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The Healing Library helps families deal with loss

Families from all over the globe can find free downloadable resources for coping with grief on The Healing Library's website.

WASHINGTON — Book lovers know that a good read can be the perfect introduction to a time or place that you’ve never experienced before.

But what about an emotion?

That’s exactly what The Healing Library does for families. It’s a collection of books and training materials that can help parents guide their children through grief and loss for the first time.

“As adults, we all have experiences that we look back on about how we dealt with our pet dying when we were a little kid or if you were a child that lost a friend or a family member,” founder and librarian Megan Schadlich remembers. “Those things stick with you, and the way that your parents dealt with it was really sort of the signpost for you to deal with those things.”

Shadlich came up with the Healing Library idea as a way to give back to her community when she was in graduate school at Syracuse University. While working on the project, she experienced the loss of her father, as well as other family members. 

“It seemed like every time I was turning around, there was a new trauma that I was forced to deal with on top of regular life and grad school and all of that," she said. 

Shadlich said that the project quickly took a very personal turn due to those experiences.

The Healing Library officially launched in 2017, and now, 12,000 downloads later, the website has had visits from all over the globe from families who are seeking resources for how to deal with the collective human experience of grief.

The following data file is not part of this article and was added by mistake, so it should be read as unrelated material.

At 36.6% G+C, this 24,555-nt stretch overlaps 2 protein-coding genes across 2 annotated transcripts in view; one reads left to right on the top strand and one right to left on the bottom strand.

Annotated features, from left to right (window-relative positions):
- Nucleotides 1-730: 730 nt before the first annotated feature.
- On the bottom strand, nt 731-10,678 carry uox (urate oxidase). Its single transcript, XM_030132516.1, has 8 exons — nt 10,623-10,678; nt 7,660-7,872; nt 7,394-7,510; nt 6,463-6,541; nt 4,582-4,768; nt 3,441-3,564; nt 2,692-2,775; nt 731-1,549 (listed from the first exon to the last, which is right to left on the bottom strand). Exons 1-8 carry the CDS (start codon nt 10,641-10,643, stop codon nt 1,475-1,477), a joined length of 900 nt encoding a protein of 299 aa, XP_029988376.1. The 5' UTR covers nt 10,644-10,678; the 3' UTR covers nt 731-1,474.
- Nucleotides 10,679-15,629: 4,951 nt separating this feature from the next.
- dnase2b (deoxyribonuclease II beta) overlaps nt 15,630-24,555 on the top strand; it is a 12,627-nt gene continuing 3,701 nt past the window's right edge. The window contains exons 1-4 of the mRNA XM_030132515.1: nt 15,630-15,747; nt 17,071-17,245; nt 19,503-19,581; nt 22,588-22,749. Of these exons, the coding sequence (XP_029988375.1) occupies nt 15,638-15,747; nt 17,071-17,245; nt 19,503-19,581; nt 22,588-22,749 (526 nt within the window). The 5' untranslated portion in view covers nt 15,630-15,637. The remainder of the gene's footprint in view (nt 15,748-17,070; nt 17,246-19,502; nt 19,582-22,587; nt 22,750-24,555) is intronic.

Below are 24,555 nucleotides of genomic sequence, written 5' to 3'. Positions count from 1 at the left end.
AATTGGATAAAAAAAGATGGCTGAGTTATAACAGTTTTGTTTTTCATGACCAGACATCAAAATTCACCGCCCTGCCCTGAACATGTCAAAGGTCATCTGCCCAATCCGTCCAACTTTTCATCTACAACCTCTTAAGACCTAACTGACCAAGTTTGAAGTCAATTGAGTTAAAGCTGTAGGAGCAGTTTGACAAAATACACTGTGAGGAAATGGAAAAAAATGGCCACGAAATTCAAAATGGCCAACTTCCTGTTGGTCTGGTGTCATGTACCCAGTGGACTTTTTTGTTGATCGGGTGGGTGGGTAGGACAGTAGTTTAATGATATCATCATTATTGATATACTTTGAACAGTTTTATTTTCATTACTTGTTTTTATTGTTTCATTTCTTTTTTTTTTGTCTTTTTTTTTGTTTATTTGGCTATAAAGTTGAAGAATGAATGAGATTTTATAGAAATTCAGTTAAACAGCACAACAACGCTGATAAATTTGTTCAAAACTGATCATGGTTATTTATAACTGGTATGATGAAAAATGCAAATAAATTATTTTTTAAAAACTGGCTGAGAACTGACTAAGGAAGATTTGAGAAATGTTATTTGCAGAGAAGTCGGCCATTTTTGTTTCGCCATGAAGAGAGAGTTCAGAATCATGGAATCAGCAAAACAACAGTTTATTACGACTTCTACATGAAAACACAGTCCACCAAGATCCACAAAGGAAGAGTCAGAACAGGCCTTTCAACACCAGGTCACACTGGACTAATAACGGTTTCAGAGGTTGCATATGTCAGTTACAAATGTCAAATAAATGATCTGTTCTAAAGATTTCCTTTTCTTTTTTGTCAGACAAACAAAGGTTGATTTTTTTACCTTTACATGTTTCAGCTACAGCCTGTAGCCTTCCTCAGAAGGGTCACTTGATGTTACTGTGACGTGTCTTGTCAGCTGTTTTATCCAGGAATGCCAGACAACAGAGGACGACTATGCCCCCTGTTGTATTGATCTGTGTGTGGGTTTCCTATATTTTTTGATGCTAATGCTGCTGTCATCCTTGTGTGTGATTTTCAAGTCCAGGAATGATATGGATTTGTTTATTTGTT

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Since the start of the project, Shadlich experienced the birth of her own child. Today, the project is just as personal to her as it was when it began. 

“We're raising not just children who have the ability to discuss their own grief and trauma . . . but what you're actually doing is raising the community of people that have those same tools, kids become adults and kids become teenagers, and they talk to one another,” she said.

After working with a trained social worker and sourcing for meaningful materials, Shadlich and her small team have created kits that cover life events from divorce and death of a pet or loved one to grieving the way that life has changed during the pandemic.

“It's sort of taking the images in front of you, or taking the experience and the empathy that you're reading about on the page, and how to turn it so that your child is engaging with it on a deeper level,” Shadlich explained.

The Healing Library’s Death of a Loved One kit is available by request at any Anne Arundel County Public Libraries, but any of the kits can also be downloaded and printed for free at home, wherever you are.

Find more information and those free downloads on The Healing Library’s website.


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